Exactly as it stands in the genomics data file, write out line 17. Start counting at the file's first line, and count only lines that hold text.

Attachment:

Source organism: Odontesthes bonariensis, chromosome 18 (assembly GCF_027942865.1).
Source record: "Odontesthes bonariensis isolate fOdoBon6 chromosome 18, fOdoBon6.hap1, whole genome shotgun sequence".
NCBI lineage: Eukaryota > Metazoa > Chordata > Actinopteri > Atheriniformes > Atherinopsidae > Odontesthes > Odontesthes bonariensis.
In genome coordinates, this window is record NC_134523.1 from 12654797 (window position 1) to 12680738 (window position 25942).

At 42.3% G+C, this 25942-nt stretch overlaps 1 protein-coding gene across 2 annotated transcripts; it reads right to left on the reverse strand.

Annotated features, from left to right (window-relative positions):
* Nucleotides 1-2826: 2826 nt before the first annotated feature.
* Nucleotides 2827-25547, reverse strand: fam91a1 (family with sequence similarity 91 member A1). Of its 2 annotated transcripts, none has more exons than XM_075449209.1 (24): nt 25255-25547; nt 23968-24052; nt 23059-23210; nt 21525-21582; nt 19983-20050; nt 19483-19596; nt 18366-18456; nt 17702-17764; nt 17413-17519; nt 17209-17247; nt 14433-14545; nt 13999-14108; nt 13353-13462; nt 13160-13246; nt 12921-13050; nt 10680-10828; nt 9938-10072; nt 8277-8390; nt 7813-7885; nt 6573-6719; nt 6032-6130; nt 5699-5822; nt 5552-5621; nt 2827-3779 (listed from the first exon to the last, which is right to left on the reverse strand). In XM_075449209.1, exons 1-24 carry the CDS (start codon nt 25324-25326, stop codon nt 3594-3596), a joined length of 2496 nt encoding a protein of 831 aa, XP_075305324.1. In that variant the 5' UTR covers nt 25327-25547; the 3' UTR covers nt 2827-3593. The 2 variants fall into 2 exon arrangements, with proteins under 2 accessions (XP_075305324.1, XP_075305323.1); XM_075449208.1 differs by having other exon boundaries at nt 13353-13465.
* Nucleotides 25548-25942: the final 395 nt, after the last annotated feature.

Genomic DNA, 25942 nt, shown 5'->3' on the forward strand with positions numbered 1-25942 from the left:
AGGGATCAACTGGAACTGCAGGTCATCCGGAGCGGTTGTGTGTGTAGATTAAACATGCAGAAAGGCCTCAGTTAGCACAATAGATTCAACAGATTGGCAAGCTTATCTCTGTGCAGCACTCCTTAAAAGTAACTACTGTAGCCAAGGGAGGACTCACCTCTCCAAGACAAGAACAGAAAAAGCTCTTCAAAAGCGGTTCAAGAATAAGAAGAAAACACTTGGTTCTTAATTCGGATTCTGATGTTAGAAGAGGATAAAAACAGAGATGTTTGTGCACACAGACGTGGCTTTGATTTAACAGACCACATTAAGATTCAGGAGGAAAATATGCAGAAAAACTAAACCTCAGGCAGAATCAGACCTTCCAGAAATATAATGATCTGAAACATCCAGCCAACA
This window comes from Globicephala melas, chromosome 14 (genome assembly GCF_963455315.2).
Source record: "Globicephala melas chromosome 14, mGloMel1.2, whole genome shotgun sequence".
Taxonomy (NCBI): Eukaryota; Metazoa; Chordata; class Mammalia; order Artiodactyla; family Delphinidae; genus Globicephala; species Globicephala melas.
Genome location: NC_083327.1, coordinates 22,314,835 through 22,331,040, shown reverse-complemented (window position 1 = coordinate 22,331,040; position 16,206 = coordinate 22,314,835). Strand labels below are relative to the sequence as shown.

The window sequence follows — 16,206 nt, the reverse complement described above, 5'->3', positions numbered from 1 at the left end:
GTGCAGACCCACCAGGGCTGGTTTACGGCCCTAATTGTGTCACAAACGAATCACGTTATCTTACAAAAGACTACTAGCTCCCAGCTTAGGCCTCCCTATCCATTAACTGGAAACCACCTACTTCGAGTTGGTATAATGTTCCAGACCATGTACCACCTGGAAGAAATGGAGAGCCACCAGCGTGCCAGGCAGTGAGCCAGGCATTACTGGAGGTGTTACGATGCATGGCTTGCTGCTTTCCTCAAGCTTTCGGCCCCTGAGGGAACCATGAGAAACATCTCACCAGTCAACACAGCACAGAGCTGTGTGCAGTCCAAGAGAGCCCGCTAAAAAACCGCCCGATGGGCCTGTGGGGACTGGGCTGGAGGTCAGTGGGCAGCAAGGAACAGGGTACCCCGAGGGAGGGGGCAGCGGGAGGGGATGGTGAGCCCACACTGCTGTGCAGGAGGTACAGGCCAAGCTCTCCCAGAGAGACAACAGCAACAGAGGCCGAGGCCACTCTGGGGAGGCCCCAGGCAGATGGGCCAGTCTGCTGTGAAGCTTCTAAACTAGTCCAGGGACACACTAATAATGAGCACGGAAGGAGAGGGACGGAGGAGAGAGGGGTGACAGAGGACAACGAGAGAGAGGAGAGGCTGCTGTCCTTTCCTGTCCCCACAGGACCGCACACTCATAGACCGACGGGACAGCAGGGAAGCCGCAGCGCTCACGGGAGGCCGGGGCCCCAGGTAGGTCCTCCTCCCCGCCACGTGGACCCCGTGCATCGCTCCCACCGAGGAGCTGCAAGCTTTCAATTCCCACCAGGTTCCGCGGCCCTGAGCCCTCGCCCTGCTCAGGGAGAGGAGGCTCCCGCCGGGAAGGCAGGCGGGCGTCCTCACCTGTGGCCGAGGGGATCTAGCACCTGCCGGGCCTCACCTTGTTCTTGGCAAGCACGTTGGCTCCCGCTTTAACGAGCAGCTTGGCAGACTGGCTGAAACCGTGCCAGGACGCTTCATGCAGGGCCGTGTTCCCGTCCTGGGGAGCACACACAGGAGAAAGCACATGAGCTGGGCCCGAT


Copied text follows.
GTGCAGACCCACCAGGGCTGGTTTACGGCCCTAATTGTGTCACAAACGAATCACGTTATCTTACAAAAGACTACTAGCTCCCAGCTTAGGCCTCCCTATCCATTAACTGGAAACCACCTACTTCGAGTTGGTATAATGTTCCAGACCATGTACCACCTGGAAGAAATGGAGAGCCACCAGCGTGCCAGGCAGTGAGCCAGGCATTACTGGAGGTGTTACGATGCATGGCTTGCTGCTTTCCTCAAGCTTTCGGCCCCTGAGGGAACCATGAGAAACATCTCACCAGTCAACACAGCACAGAGCTGTGTGCAGTCCAAGAGAGCCCGCTAAAAAACCGCCCGATGGGCCTGTGGGGACTGGGCTGGAGGTCAGTGGGCAGCAAGGAACAGGGTACCCCGAGGGAGGGGGCAGCGGGAGGGGATGGTGAGCCCACACTGCTGTGCAGGAGGTACAGGCCAAGCTCTCCCAGAGAGACAACAGCAACAGAGGCCGAGGCCACTCTGGGGAGGCCCCAGGCAGATGGGCCAGTCTGCTGTGAAGCTTCTAAACTAGTCCAGGGACACACTAATAATGAGCACGGAAGGAGAGGGACGGAGGAGAGAGGGGTGACAGAGGACAACGAGAGAGAGGAGAGGCTGCTGTCCTTTCCTGTCCCCACAGGACCGCACACTCATAGACCGACGGGACAGCAGGGAAGCCGCAGCGCTCACGGGAGGCCGGGGCCCCAGGTAGGTCCTCCTCCCCGCCACGTGGACCCCGTGCATCGCTCCCACCGAGGAGCTGCAAGCTTTCAATTCCCACCAGGTTCCGCGGCCCTGAGCCCTCGCCCTGCTCAGGGAGAGGAGGCTCCCGCCGGGAAGGCAGGCGGGCGTCCTCACCTGTGGCCGAGGGGATCTAGCACCTGCCGGGCCTCACCTTGTTCTTGGCAAGCACGTTGGCTCCCGCTTTAACGAGCAGCTTGGCAGACTGGCTGAAACCGTGCCAGGACGCTTCATGCAGGGCCGTGTTCCCGTCCTGGGGAGCACACACAGGAGAAAGCACATGAGCTGGGCCCGAT